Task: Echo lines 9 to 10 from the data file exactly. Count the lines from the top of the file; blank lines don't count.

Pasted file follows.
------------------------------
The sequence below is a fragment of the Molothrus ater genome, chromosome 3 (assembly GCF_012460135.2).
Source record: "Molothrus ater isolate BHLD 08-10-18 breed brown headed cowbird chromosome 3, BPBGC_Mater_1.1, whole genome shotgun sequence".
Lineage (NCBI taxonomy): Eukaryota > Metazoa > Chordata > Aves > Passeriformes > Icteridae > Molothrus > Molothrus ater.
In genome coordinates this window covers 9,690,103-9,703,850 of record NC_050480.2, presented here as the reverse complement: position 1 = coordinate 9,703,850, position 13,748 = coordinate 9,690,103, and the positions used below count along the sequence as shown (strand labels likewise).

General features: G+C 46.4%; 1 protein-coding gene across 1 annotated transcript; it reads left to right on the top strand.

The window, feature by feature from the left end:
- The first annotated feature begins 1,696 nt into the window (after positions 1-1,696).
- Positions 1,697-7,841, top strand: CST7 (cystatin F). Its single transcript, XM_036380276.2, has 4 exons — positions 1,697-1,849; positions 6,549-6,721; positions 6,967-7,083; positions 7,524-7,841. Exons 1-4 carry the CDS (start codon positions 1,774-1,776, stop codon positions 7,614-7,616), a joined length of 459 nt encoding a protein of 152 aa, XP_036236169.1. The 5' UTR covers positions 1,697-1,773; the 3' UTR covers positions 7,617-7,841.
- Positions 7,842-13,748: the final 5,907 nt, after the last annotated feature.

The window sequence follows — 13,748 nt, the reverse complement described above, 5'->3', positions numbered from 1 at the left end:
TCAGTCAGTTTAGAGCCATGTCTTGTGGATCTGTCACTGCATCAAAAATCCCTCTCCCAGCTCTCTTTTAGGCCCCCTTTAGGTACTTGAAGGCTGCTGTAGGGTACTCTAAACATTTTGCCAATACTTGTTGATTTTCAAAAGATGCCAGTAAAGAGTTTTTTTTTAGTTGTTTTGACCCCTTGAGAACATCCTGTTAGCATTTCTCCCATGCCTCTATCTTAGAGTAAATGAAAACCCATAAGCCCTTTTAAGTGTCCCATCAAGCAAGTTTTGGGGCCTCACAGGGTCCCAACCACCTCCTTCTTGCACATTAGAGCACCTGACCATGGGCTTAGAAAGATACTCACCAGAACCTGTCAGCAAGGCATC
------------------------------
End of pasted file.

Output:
- Positions 7,842-13,748: the final 5,907 nt, after the last annotated feature.

The window sequence follows — 13,748 nt, the reverse complement described above, 5'->3', positions numbered from 1 at the left end: